The Spectrum of Family Caregiving for Adults and Elders with Chronic Illness

ISBN : 9780199828036

Louis D. Burgio; Joseph E. Gaugler; Michelle M. Hilgeman
304 Pages
156 x 235 mm
Pub date
Dec 2015
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The vast majority of care provided to adults and elders with chronic illness is given in the home, most often by family members. The caregiver's role is daunting; caregiving is often referred to as a 'career,' requiring long hours and arduous tasks. Primary caregivers show higher rates of morbidity and mortality, and caregiving is a major source of stress and burden to caregiving families. Presently, very little support is available to caregivers from either State or Federal agencies. However, awareness of this worsening problem is growing among health professionals and policy makers. The Spectrum of Family Caregiving for Adults and Elders with Chronic Illness is written for individuals in the helping professions who are in roles that interface with or serve family caregivers who are supporting an adult or elder with a chronic condition. The volume includes eight disease-specific chapters written by experts from various disciplines. Each discusses the caregiving role and includes a thorough review of the literature on the characteristics of caregivers and care-recipients, including related care needs, issues, and challenges unique to that chronic illness. Chapters also review the extant literature on caregiver interventions. An Evidence Table is included in each of these chapters so that the reader can easily judge the quality of evidence supporting the intervention studies. Finally, each chapter includes two case studies describing common problems encountered by caregivers, along with descriptions of interventions used to address these problems. The final chapter summarizes the state of the science on caregiving roles and caregiver interventions and discusses the most relevant challenges and barriers faced by today's caregivers and caregiver advocates. This book will be valuable to clinicians and those in the helping professions, as well as academics and researchers with an interest in the study of family caregiving and caregiver interventions, and to health administrators, public officials, and policy makers concerned with chronic illness care and management.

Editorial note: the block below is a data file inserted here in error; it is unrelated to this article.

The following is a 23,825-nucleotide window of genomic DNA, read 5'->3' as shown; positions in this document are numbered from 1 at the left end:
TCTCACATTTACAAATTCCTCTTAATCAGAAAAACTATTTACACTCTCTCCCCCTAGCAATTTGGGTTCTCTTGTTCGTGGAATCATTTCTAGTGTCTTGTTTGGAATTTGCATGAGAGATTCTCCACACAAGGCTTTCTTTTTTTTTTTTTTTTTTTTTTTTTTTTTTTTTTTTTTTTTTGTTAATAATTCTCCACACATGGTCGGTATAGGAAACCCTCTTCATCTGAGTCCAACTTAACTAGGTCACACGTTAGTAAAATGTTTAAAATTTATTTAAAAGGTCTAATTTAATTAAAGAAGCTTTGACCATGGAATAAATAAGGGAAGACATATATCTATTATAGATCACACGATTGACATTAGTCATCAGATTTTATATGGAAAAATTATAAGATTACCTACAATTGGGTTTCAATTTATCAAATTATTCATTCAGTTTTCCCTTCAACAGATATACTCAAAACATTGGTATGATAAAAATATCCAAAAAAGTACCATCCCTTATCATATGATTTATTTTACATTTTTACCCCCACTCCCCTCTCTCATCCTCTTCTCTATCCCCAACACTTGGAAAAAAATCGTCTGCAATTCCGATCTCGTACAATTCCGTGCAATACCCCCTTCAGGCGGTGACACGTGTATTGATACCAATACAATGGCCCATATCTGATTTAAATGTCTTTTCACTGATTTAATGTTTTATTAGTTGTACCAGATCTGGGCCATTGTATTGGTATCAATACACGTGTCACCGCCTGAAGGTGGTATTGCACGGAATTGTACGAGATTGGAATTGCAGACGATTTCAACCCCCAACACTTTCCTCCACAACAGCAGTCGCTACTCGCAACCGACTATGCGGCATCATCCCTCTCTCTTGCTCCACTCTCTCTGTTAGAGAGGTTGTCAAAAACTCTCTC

About the author: 

Louis D. Burgio, PhD, is founder and director of Burgio Geriatric Consulting. During a career spanning over three decades, Dr. Burgio has held several academic leadership positions. Most recently he was the Harold R. Johnson Endowed Chair of Gerontology in the School of Social Work, University of Michigan. His research has focused on the development of social-behavioral interventions to improve the quality of care and quality of life of dementia patients and their caregivers.; Joseph E. Gaugler, PhD, is a Professor in the School of Nursing and Center on Aging at The University of Minnesota. Dr. Gaugler's research examines the sources and effectiveness of long-term care for chronically disabled older adults. Dr. Gaugler's interests include Alzheimer's disease and long-term care, the longitudinal ramifications of family care for disabled adults, and the effectiveness of community-based and psychosocial services for chronically ill adults and their caregiving families.; Michelle M. Hilgeman, PhD, is a licensed Clinical Research Psychologist in the Research and Development Service at the Tuscaloosa VA Medical Center. Dr. Hilgeman is an Adjunct Professor in The University of Alabama's Department of Psychology and The University of Alabama at Birmingham's Department of Medicine. She is also a Faculty Affiliate of the Alabama Research Institute on Aging, and an Investigator at the Tuscaloosa Research Education and Advancement Corporation.

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